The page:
He looked in the face of the mask. It was Fandral’s face. “Tell me paladin, how will you burn? Slowly? Flash of fire? Tell me who bled in the sacred pool. Tell me whose blood, paladin, and yours will not be spilled.”
What is the nature and truth derived of torture? Do we tell the truth? Or do we just want to survive, and that is the only truth?
Fandral didn’t really care about the pool’s pollution with draenei blood. He just wanted names to eat, so no one would remember them. He just wanted to feast on other’s love. No one remembered his name, it seemed. They had all forgotten. The taste of other’s names would satisfy his appetite, and leave only room for his name, and his master’s.
Gaenlon spoke her name:
Gaenlon, the brave, young, righteous paladin, sworn to valor and honor, was then taken to the grey, ashen pathways of Deadwind Pass and left without the means to return home. He assumed the druids had taken Kiindra into captivity after he gave up her name. He did not know what become of her. He had heard rumors she had escaped; he heard every story from she had settled down with a leather worker in Old Town and was raising a shack of orphans to leading a rebel smuggling cartel, running supplies to the front. Either extreme suited her. He never knew what she was wholly capable of, but did not believe, in his deep heart, she was capable of surviving fire. And his ego would not allow him to believe, not completely, she was capable of surviving without him.
He knew he could not go home. His home became the pub, and his hearth a pint. The vision of her face turned dark, and he blacked out.
Micah scratched the small open sore the poisonhoney stings were not the trade-shop poisons. He picked open a festering scab, more scabs, more wounds, more arterials of necrotic tissue. He felt as if a thousand stinging insects swarmed on him, and slapped futility at the invisible infestation.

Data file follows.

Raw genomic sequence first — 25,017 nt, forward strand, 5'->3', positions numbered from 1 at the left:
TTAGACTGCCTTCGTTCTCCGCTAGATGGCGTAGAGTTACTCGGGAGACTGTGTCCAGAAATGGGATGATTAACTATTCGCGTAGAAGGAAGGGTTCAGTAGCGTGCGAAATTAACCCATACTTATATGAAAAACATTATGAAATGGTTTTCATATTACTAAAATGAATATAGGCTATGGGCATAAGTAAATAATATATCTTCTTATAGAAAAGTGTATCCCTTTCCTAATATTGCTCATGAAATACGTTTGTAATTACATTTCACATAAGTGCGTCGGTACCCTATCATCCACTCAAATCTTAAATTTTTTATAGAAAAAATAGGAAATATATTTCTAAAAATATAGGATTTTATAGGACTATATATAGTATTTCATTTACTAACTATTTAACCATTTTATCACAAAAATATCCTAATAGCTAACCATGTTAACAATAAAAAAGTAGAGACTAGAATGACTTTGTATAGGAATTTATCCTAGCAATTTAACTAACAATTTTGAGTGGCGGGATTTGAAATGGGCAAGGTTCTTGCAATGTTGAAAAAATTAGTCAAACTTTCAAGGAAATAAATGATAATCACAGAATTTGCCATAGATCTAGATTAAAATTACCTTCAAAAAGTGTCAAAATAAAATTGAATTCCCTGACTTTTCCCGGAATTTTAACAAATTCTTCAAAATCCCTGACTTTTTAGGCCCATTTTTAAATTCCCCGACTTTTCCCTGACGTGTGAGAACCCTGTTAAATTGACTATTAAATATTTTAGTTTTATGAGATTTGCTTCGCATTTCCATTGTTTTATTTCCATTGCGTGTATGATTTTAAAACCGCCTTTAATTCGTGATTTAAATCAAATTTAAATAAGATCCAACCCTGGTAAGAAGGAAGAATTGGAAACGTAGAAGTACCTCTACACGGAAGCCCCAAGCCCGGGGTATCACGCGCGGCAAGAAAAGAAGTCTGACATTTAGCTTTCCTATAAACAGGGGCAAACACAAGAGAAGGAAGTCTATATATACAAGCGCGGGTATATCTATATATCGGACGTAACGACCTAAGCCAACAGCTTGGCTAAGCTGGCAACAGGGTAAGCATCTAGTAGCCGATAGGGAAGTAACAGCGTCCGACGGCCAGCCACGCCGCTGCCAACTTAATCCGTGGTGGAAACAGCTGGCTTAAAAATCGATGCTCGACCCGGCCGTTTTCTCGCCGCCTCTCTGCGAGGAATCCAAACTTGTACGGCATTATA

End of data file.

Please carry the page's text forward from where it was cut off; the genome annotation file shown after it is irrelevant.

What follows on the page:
Pragmatic as always, the visions Gaenlon and Micah suffered did not affect Dacianna immediately. Daci saw only masks made of pale clay, and no exit from this room save for the way they came in. She heard a splintering high-pitched crackle, crepitating faces all around her. She was tiny again. And he was so cruel. She picked up a mud clot, and with steady aim, shot it at the jeering face. The mocking mask shattered, and the walls fissured and folding, marbleized cracks shimmied and broke. This was all done in her dream. There was no mud clot, and there was no rock. If anyone had been watching, an uninvolved observer, they would have seen a human, a night elf, and a draenei swirling, eyes half-shut, in a white room with twelve masks on the walls, moving as if drugged.
But indeed, the walls came down with Daci’s strength of thought. The walls came down, the masks cracked. The sound shook them out of their stupor. Gaenlon found his legs again, and Micah stopped scratching and dancing, the poison demons temporarily exorcised. Daci blinked once, and regained her stance. Micah’s sister lay prone on silken cushions, just behind the wall. It was her prison, and they had opened the way.
Gaenlon stood close to Daci, and whispered in her ear, the question, and now was the time for the answer:
“Daci…did she live?”
“Yes, Gaenlon. She did.”